Maryland governor says he waited for nearly 2 hours to be granted permission to deploy national guard as U.S. Capitol was being assaulted by Trump’s rioters


Updated: March 8, 2021

Governor Larry Hogan of Maryland said on Thursday he was repeatedly denied permission to deploy the national guard and state police to Washington D.C. as the U.S. Capitol was being assaulted by President Donald Trump’s rioters.

The permission came nearly two hours later, even as the U.S. Capitol was under attack by the insurrectionists who broke windows, ransacked offices and unleashed mayhem.

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Speaking at a news conference, Hogan, a Republican, said he had mobilized the national guard and state police when asked to go to Washington to help protect the U.S. Capitol, but the state was repeatedly denied permission to deploy.

It was only after several denials that he was finally authorized to send help by a defense official.

“There’s been ongoing discussions with all the federal agencies and all of our four state agencies for a long time about the inauguration, which we’re always involved in, but this particular mission yesterday, you know, it just seemed to be a little dysfunctional,” Hogan said, adding that the District of Columbia submitted a direct request for help, and he immediately mobilized state police and the national guard, but the state was repeatedly denied approval.

The Republican governor said he was in the middle of a videoconference with the Japanese ambassador to the United States when his chief of staff came in to tell him that U.S. Capitol “was under attack.”

He said left the meeting immediately and convened an emergency meeting to mobilize state troopers and the national guard but he was met with several refusals to deploy them.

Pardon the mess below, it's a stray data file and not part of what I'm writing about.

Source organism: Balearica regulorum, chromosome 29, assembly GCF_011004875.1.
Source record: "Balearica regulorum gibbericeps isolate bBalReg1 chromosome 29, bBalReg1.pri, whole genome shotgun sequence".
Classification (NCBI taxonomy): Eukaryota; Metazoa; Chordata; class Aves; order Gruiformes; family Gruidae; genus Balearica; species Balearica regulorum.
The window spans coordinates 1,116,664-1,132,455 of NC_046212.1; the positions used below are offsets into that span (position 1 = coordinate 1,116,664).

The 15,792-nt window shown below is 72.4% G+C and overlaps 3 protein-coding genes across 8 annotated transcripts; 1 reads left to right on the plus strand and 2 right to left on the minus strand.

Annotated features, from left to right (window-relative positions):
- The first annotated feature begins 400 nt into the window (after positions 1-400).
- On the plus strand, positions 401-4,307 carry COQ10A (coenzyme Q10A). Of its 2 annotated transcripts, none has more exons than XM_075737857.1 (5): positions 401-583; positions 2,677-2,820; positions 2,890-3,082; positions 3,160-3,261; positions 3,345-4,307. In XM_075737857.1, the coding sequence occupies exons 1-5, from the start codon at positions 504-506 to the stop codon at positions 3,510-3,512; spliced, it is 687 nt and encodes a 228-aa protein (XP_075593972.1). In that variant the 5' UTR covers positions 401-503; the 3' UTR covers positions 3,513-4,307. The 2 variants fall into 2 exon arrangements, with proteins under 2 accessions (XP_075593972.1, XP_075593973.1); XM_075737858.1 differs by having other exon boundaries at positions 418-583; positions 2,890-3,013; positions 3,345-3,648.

Hogan said he was in the middle of that meeting when he received a call from Maryland Rep. Steny Hoyer, the number 2 House Democrat, who informed him that he was with House Speaker Nancy Pelosi and Senate Democratic leader Chuck Schumer “in an undisclosed bunker.”

Hogan said Hoyer informed him that the U.S. Capitol Police were overwhelmed and was “pleading” with him to send in the national guard, but the governor informed him he had not received authorization.

“He was yelling across the room to Schumer who, and they were back and forth saying, ‘We do have the authorization,’ and I’m saying: “I’m telling you, we not have authorization.”

Hogan said it was an hour and a half after speaking with Hoyer that he heard from Secretary of the Army Ryan McCarthy, who then told him “Can you come as soon as possible?”

“Yeah, we’ve been waiting, We’re ready,” Hogan replied.

“I can’t tell you what was going on on the other end, on the decision-making process. There’s been lots of speculation in the media about that, but I’m not privy to what was going on inside the White House or inside the Pentagon,” Hogan said.

He said President Donald Trump should resign or be removed from office.


Simon Ateba Washington DC
Simon Ateba
Simon Ateba covers the White House, the U.S. government, the International Monetary Fund, the World Bank and other financial and international institutions for Today News Africa in Washington D.C. Simon can be reached on


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